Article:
What We’re Reading: May 24-30

The decline and fall of first time buyers, Google’s new driverless car, and converting internet leads.

First time home buyers are having a tough time of it. Rapidly rising home prices, all cash sales, and tight credit all make it hard for new buyers to enter the market. First time buyers now make up just 29 percent of all buyers, down from 50 percent just a few years ago. And it’s not expected to change soon…

via Google

via Google

Google unveiled a prototype driverless car this week (super cute!). Does this mean the end of road rage?

This week the U.S. Federal Trade Commission took action to reign in the personal data collection that allows online marketers to profile Internet users. Currently, there is little regulation for this type of activity and little transparency into what data is collected. For example, perhaps you are a motorcycle enthusiast: what happens if you need to purchase life insurance and the life insurance company knows about your interest in motorcycles? You might see a rate increase. Some see this type of data collection as circumventing the Fair Credit Reporting Act.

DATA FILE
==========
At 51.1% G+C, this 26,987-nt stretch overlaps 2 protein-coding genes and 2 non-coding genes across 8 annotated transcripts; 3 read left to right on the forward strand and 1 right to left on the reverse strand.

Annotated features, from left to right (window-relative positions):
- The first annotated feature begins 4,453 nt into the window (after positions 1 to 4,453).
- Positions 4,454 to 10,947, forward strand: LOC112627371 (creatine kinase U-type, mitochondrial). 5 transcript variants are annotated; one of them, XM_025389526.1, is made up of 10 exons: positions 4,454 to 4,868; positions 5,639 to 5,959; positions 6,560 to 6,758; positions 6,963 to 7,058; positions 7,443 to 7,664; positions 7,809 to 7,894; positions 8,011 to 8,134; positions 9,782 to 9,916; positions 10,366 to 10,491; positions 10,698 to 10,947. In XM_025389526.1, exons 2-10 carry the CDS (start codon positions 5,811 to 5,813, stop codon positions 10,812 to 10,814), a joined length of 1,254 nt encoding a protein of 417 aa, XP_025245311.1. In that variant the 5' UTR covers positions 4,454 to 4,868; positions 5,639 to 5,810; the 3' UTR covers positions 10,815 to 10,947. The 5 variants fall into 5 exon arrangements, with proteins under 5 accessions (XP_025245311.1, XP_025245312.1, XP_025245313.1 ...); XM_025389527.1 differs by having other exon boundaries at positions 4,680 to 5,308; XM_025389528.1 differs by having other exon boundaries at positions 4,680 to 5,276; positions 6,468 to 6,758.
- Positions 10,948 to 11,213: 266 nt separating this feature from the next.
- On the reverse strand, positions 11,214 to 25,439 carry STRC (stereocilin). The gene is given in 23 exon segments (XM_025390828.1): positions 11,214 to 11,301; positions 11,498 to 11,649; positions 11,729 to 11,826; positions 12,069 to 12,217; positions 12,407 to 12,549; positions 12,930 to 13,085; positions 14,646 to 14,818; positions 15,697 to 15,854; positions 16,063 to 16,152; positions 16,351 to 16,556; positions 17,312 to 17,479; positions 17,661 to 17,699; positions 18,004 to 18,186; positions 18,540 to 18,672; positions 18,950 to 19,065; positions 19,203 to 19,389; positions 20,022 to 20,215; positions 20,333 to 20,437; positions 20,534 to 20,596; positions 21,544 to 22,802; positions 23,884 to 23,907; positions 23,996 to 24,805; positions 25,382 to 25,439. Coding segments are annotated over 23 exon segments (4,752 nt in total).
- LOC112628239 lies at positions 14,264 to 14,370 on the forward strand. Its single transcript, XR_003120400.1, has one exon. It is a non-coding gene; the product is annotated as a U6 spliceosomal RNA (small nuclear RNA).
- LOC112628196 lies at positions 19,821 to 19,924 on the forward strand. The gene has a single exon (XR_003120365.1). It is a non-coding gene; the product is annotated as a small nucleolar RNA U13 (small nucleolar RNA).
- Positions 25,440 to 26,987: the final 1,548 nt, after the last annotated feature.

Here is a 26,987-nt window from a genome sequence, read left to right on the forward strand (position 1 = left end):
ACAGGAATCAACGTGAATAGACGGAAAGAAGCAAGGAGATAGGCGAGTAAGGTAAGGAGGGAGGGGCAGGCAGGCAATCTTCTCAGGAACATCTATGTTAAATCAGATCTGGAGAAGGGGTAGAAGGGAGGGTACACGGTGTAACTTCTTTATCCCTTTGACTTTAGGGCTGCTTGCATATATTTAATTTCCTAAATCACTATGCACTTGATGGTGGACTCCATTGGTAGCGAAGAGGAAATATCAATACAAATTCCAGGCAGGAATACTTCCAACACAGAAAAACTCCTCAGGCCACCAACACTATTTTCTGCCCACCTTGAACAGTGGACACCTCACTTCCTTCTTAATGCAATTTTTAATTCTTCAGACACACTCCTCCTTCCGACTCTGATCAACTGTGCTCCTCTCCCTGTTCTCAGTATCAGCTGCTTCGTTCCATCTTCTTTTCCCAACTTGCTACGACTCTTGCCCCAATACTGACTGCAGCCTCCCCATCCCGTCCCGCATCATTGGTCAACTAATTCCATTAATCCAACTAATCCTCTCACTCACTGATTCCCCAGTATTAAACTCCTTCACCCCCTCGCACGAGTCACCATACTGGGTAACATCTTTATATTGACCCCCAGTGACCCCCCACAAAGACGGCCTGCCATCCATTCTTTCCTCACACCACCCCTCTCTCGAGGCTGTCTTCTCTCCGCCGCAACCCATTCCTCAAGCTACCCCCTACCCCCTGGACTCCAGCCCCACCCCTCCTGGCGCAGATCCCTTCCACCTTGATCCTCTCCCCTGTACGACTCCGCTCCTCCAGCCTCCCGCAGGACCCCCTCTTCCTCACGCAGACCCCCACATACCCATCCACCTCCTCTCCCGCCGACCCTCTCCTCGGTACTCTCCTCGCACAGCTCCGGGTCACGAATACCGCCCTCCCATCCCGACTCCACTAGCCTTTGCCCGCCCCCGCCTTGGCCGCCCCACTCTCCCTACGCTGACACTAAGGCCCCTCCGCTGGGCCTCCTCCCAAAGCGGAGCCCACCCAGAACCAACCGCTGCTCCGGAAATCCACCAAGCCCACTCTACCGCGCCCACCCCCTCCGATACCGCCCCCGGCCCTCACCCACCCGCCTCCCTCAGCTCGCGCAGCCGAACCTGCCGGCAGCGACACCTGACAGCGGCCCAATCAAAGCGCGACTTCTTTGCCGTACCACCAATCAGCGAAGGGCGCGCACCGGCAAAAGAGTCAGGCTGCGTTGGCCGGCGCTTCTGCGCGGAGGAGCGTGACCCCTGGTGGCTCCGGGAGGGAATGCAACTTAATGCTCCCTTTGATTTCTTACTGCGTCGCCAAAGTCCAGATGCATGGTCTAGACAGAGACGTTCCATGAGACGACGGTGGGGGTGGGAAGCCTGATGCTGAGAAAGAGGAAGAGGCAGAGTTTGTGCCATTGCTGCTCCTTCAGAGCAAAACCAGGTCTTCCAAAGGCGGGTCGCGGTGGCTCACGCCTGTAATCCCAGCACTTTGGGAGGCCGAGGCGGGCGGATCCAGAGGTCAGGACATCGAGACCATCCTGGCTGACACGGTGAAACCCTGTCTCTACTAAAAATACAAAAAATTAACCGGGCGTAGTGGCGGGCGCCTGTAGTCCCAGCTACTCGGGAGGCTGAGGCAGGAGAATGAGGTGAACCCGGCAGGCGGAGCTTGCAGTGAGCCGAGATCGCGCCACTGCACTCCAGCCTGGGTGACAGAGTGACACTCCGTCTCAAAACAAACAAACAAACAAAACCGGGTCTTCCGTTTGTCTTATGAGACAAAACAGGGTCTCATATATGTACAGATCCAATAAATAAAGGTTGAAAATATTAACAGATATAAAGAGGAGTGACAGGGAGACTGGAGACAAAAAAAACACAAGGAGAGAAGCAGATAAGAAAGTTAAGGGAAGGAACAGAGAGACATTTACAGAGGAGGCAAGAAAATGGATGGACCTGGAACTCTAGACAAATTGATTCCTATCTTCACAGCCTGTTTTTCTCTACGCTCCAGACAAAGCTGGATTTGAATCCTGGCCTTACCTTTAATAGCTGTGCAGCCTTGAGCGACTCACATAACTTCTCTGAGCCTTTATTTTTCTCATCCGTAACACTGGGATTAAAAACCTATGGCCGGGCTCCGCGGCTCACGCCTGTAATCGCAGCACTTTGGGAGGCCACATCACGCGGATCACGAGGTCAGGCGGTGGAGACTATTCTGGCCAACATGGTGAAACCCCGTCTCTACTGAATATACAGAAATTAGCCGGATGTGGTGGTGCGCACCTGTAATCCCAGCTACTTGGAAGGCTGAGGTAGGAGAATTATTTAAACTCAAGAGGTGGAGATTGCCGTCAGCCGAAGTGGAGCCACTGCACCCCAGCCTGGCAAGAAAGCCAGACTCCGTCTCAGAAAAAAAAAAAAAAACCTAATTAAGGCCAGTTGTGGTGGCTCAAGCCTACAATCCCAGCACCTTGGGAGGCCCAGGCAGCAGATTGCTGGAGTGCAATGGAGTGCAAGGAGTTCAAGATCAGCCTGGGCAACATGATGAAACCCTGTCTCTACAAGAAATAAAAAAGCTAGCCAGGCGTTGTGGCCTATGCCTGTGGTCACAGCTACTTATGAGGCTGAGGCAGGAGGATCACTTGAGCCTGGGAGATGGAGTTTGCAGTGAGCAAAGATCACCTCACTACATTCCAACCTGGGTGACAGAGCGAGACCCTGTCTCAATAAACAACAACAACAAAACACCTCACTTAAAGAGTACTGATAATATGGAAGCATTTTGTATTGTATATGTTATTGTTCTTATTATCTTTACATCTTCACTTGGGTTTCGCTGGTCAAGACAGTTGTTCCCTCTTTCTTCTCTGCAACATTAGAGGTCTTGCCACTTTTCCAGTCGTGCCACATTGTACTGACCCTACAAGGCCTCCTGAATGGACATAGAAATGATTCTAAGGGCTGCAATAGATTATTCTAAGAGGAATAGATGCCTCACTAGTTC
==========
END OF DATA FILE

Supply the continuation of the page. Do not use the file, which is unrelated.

Not many people enjoy their commute, especially if it’s by car through gridlock. We all know it costs us something – gas, repairs, wear and tear, not to mention the mental and physical effects. But adding it all up, it probably is costing you even more. Reuters delves into commuting costs and comes back depressed.

The Center for REALTOR® Technology (CRT) released a white paper this week that explores the strategies and systems being employed to increase conversion of internet leads. It’s important to realize that consumers might be giving out their information much sooner than they are willing to be contacted. Some agents say it can take eight or nine attempts to reach out to leads before they respond.

Some Australians awoke last week to find that someone had hijacked their iPhones or iPads, exploiting a fault in the ‘Find My Phone’ app. The message on their screens asked for a ransom to be paid to get the phone unlocked. If people had set up a password they were mostly able to unlock on their own, but others were out of luck.

Just what we were screaming for: Starbucks to open a burger restaurant.

Dave

Senior Information Specialist

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